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2.1 Defining Modules

Modules are the backbone of our application and a fundamental reason to use RequireJS, so let's see exactly what a module is and how we can define one, including the different ways that we can specify dependencies.

2.1 Defining Modules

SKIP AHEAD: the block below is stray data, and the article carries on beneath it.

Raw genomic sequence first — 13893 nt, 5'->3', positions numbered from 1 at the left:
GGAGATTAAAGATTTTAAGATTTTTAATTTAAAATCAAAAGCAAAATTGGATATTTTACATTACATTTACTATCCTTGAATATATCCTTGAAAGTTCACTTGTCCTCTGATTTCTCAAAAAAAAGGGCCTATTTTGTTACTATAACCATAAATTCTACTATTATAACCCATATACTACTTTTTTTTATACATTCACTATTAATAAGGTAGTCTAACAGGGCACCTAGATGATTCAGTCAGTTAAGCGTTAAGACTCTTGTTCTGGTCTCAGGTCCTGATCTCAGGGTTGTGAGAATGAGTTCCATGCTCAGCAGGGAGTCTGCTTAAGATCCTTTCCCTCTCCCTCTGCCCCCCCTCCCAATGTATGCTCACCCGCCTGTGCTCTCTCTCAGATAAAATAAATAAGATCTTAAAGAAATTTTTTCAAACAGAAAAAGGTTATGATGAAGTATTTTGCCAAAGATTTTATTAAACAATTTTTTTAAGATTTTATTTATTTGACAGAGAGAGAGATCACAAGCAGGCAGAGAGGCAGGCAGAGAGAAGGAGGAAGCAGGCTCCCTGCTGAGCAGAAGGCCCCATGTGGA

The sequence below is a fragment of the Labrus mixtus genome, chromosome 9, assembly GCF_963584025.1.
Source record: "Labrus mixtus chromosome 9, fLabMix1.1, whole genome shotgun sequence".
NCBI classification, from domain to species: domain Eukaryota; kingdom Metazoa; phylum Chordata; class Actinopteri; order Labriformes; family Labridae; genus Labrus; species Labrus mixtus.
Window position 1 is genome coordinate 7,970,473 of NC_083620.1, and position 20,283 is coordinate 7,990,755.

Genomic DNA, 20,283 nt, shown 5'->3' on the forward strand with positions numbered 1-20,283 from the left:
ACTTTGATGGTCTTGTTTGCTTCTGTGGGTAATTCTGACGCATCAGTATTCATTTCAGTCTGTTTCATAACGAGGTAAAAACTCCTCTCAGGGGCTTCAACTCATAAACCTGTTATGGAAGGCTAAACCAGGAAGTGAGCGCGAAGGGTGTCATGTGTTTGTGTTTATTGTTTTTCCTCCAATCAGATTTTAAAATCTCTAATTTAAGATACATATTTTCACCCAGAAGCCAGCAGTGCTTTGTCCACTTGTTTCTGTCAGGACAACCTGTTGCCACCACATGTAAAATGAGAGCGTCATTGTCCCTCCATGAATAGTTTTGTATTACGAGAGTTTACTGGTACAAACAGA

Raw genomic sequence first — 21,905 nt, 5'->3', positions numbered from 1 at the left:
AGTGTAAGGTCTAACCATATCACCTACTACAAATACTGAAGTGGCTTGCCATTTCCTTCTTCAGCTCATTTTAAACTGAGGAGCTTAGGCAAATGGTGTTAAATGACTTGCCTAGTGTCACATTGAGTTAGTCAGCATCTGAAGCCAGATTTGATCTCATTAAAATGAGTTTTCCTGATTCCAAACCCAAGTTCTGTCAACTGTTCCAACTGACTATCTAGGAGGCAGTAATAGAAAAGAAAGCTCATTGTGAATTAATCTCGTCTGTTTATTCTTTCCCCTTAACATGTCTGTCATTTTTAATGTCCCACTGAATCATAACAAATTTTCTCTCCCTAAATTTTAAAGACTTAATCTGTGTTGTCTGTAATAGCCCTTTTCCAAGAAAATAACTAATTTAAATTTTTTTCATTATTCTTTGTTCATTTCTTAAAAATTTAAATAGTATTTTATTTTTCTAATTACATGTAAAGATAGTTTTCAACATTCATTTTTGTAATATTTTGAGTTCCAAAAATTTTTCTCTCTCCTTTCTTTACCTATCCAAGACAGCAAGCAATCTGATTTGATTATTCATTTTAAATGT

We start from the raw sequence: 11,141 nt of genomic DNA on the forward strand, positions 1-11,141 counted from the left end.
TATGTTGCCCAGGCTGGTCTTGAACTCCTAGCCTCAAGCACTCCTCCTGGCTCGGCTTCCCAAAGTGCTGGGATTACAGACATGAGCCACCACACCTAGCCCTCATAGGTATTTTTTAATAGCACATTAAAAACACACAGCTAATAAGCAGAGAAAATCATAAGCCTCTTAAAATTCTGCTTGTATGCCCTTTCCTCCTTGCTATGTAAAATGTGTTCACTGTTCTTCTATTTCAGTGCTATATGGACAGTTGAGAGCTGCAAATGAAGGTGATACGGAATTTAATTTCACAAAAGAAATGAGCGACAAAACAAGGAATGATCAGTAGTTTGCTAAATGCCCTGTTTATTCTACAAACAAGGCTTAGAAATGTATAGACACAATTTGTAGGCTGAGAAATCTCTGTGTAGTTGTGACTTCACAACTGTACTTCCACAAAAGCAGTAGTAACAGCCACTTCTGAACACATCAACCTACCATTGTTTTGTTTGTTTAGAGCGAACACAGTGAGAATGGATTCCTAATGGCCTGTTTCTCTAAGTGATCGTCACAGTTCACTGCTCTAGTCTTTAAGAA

Hey, in this lesson, we'll see how we can define an AMD module. Although RequireJS can load regular JavaScript files, this is generally reserved for older scripts that aren't defined as modules. Whenever we're writing a new application, to get the most out of Require, we're going to want to create modules. A single JavaScript file should contain a single AMD module. We should never define two different modules in the same file. We should keep our modules as small as possible and instead opt for more modules rather than fewer files with larger modules inside them. Each module should be responsible for one thing, like a class would be in other languages. Although it may seem unintuitive to opt for a larger number of files in terms of HTTP requests, remember that with Require, the idea is to do an optimized build with r.js and concatenate all of our files together into a single package. We'll cover this later in the course. Okay, so let's create our first module. When we use RequireJS the only globals that should exist are require and define, both of which are functions. As you can probably guess, we use the define function to define a module. So let's create a new file and call it ui_strings in the src directory. [BLANK_AUDIO] So we can pass different arguments into the define method. The simplest type of module that we can create is a module that is simply an object literal. [BLANK_AUDIO] So this module will be used to display strings in different parts of the UI of our app. [BLANK_AUDIO] So like I said, this is the simplest form that the define method can take. And that's simply passing an object literal to the method. Other modules can now load this module and make use of any properties or methods held in the object. This can be useful for very simple modules that have no dependencies or when the module is just data. We'll use this when we add the UI for our app later on. For other modules, we might want to do some setup work or something inside the module instead of just returning a simple object. In this case, we can pass a callback function to the define method. So let's create another new module now. This can also go in the src directory. [BLANK_AUDIO] And we'll call this one task. [BLANK_AUDIO] So this time, let's pass a callback function to the define method. [BLANK_AUDIO] So now we can do any setup work inside the callback before returning a value. We can also pass additional arguments to the define method in different situations. If we pass a string as the first argument, this will be the name of the module. So sometimes, we might wanna do this. So now we've given this module an ID of task. Generally, we don't need to specify names for modules like this as Require will handle it for us and assign modules names based on their location. So let's get rid of it again. [BLANK_AUDIO] So let's define our task module now. And this will define a single task which can be the constructor for task objects. [BLANK_AUDIO] So our basic task will have a couple of different properties, which are whether the task is completed and the name of the task. The name can be passed into the constructor. We'll also want a list module as well to contain the tasks. [BLANK_AUDIO] And we'll call this one list. [BLANK_AUDIO] This module also has no dependencies. So now let's create a module that does have a dependency. Let's add another new file to the src folder and we can call this one task_manager. [BLANK_AUDIO] So when we have a module that has dependencies, we can specify those dependencies using a dependency array, which should be passed to the define method as the first argument. The task_manager module is going to use the task module, so the task module is a dependency. [BLANK_AUDIO] So we can pass this array as either the first or second argument, depending on whether we're using a module ID or not. The array should consist of strings that map to other modules that the module being defined relies on. Each item is a path to the module that we want to use. But we don't need to specify the file name if it's a JavaScript file. The callback function will only be executed once all of the dependencies have loaded and each dependency is passed to the callback function. This is the AMD way of specifying dependencies and is pretty easy to use. The only problem is that when we have a lot of dependencies, it can get a little hard to read. In this case, if we want, we can use a CommonJS style of specifying the dependencies instead. So if we wanted to do that, we would get rid of the task module from the function here, and we would get rid of the dependency array. And instead, our callback function is passed a method called require. We can then use the require method to load our dependencies. [BLANK_AUDIO] Require will still make sure that the callback function isn't invoked until all of the dependencies have loaded and are ready to be used. This is useful, but we'll switch back to the original format for now. And let's just make this module strict. So in this lesson we looked at the different ways we have of defining our module. We can use the AMD way of specifying the modules that we depend upon as an array passed to the define method. In this case, the callback function will automatically be passed a reference to each module and won't be executed until all of the dependencies have loaded. Or we can use the CommonJS style, usually known as the Simplified CommonJS Wrapper, where we don't pass an array of dependence to the define method. And our callback automatically receives the require method, which is what we use to load the dependencies. In this case, the callback function also won't be invoked until all of the dependencies have loaded. We also saw that we can create simple data-only modules by passing just an object literal to the define method, or we can pass a module name as the first argument if we want to. And we can pass a callback function, which is what we use to do any set-up work or to define the functionality of the module. Thanks for watching.